An empirical investigation of the felicity conditions for the Japanese evidentials -rashii, -sooda, and -yooda

in International Review of Pragmatics
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This paper reports on the first detailed experimental investigation of the perception of the felicity of evidential markers in context. We investigated the Japanese evidentials -rashii, -sooda, and -yooda in various discourse environments by manipulating two key variables: (a) whether there was any conjecture required, and (b) whether the information source was accessible firsthand to the speaker. This work provides a baseline against which future studies of other discourse variables can be measured, and our results present some challenges to established conceptions. For example, -rashii was found to be compatible with reportative utterances, building on its traditional categorization as a conjectural evidential. We situate our findings with respect to the typological literature and contemplate how the results may inform semantico-pragmatic theories of evidentiality. We further propose a slight modification to McCready and Ogata (2007) to account for the felicity of bare propositions with indirect information sources.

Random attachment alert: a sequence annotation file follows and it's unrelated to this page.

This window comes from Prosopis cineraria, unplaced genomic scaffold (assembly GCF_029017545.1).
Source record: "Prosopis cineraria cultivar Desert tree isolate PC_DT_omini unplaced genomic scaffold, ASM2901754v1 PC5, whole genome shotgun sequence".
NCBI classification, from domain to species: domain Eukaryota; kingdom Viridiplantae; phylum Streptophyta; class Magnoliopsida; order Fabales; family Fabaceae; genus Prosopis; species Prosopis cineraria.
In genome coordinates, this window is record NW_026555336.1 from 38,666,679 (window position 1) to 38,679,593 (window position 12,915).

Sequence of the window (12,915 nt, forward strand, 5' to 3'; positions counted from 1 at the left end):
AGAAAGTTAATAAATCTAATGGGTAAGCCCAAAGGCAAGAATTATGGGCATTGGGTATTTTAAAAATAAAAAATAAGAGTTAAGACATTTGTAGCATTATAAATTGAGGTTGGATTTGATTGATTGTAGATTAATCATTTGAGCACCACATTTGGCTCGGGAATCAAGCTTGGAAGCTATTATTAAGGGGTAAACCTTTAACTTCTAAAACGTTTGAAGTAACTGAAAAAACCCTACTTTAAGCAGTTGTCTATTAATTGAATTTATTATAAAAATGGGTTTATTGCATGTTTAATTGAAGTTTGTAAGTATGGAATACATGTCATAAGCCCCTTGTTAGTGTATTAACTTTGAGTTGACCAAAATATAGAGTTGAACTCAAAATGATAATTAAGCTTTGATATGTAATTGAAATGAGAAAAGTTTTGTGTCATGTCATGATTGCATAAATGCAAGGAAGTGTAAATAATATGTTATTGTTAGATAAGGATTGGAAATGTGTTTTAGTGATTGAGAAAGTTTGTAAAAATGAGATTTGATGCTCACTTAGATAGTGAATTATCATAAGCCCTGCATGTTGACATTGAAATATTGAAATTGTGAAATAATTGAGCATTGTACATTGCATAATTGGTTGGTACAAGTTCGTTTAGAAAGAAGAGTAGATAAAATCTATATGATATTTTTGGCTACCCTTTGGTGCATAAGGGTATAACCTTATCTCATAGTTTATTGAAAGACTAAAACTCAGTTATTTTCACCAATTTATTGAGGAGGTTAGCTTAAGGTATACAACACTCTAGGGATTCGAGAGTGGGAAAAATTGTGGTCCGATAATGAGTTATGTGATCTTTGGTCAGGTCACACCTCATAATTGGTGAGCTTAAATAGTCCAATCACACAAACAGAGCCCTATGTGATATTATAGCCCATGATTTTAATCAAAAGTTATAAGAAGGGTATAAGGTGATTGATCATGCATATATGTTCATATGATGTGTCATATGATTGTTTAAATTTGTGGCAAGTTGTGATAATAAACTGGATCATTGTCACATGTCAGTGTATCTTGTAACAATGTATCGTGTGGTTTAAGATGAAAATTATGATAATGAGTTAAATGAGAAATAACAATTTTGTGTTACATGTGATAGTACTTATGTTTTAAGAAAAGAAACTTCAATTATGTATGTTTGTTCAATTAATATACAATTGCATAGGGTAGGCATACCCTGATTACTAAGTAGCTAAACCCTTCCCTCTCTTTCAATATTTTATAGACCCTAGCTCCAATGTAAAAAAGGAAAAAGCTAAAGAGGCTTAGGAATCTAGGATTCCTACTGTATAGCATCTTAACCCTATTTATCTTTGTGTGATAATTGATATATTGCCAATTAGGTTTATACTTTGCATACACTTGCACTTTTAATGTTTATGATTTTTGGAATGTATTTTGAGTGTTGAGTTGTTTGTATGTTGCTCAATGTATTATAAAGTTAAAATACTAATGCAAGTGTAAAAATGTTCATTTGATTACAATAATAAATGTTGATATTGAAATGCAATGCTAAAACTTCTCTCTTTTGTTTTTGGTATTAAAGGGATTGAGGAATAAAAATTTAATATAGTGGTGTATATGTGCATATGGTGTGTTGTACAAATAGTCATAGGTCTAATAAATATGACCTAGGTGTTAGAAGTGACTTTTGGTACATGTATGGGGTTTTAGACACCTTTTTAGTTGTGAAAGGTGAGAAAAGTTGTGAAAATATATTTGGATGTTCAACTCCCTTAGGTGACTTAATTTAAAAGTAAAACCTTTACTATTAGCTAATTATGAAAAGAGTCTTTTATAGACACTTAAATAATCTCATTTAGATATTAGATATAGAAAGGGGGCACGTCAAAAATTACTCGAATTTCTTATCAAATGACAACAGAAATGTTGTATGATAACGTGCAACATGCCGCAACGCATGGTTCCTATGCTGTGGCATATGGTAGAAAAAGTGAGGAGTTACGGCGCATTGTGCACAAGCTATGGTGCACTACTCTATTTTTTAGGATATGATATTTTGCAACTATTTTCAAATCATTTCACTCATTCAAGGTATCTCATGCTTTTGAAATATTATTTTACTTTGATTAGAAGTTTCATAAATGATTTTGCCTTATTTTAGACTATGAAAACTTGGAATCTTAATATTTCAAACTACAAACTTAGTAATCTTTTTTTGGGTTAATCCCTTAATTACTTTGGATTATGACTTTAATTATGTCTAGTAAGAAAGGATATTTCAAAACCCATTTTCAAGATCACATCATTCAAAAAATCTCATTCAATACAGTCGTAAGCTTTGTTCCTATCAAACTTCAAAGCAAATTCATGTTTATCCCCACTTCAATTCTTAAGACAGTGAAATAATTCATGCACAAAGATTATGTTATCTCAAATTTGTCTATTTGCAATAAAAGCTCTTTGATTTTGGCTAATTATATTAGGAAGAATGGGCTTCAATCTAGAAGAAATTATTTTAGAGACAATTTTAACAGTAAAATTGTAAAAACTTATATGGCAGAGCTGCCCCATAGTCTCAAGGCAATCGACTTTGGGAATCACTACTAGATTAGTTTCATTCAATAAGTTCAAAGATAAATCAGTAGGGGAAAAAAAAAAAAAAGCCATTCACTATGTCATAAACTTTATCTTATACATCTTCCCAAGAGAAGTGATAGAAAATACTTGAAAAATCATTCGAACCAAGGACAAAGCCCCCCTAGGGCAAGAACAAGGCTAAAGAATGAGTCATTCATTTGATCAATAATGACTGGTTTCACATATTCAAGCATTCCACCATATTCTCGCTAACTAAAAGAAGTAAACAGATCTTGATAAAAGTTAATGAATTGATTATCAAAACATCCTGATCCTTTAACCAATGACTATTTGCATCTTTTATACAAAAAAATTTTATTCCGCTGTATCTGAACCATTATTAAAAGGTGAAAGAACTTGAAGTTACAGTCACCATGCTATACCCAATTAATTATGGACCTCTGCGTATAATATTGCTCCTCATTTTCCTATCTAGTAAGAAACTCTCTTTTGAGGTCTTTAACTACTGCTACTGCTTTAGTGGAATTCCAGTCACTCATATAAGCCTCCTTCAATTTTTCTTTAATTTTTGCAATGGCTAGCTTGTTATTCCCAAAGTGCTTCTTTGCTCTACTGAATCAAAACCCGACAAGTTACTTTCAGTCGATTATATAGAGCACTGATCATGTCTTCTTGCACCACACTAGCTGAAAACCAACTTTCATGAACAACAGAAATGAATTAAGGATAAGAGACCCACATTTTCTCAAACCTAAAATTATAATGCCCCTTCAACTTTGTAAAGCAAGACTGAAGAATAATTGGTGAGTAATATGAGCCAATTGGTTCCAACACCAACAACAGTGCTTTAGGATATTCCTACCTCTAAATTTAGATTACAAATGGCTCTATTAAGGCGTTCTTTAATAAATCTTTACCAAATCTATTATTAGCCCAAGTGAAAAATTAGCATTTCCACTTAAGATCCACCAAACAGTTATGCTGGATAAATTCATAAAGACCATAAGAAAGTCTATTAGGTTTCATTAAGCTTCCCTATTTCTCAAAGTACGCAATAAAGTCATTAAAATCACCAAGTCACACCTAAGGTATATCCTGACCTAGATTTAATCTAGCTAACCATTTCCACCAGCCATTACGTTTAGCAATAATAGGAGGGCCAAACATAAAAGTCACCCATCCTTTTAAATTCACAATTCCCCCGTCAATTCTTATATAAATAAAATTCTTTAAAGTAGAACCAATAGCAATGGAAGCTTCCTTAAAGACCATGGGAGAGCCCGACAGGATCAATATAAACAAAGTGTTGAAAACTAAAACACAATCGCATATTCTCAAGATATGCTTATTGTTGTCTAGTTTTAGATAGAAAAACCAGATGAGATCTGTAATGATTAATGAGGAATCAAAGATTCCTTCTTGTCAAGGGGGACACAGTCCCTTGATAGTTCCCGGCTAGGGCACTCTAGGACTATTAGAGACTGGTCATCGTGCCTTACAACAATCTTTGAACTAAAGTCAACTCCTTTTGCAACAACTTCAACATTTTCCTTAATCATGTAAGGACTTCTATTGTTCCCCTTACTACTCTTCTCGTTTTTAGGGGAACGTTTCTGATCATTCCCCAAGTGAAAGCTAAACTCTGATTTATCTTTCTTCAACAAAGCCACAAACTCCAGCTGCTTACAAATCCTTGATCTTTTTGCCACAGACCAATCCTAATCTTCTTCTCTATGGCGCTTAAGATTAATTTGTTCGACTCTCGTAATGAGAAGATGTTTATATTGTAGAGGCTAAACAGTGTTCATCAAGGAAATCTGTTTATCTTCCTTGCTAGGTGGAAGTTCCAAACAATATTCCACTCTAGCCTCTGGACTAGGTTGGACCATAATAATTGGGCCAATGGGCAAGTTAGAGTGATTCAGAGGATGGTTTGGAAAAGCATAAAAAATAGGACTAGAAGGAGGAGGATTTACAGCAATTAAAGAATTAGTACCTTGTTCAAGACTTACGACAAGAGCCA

An empirical investigation of the felicity conditions for the Japanese evidentials -rashii, -sooda, and -yooda

in International Review of Pragmatics

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In addition Aikhenvald (2004) has identified indirect evidentials that encode (a) that p is assumed given the context and (b) that p is quoted and attributed to a particular source.

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de Haan (2001) and Barnes (1984) actually use the labels flipped as ‘directness’ = whether the speaker had access to sensory information and ‘firsthandedness’ = whether the speaker had sensory information about the proposition itself. We believe these labels cause the parameter of directness to drastically diverge from the general consensus (Faller 2002; Murray 2010; inter alia) and have offered the simple solution of switching the labels.

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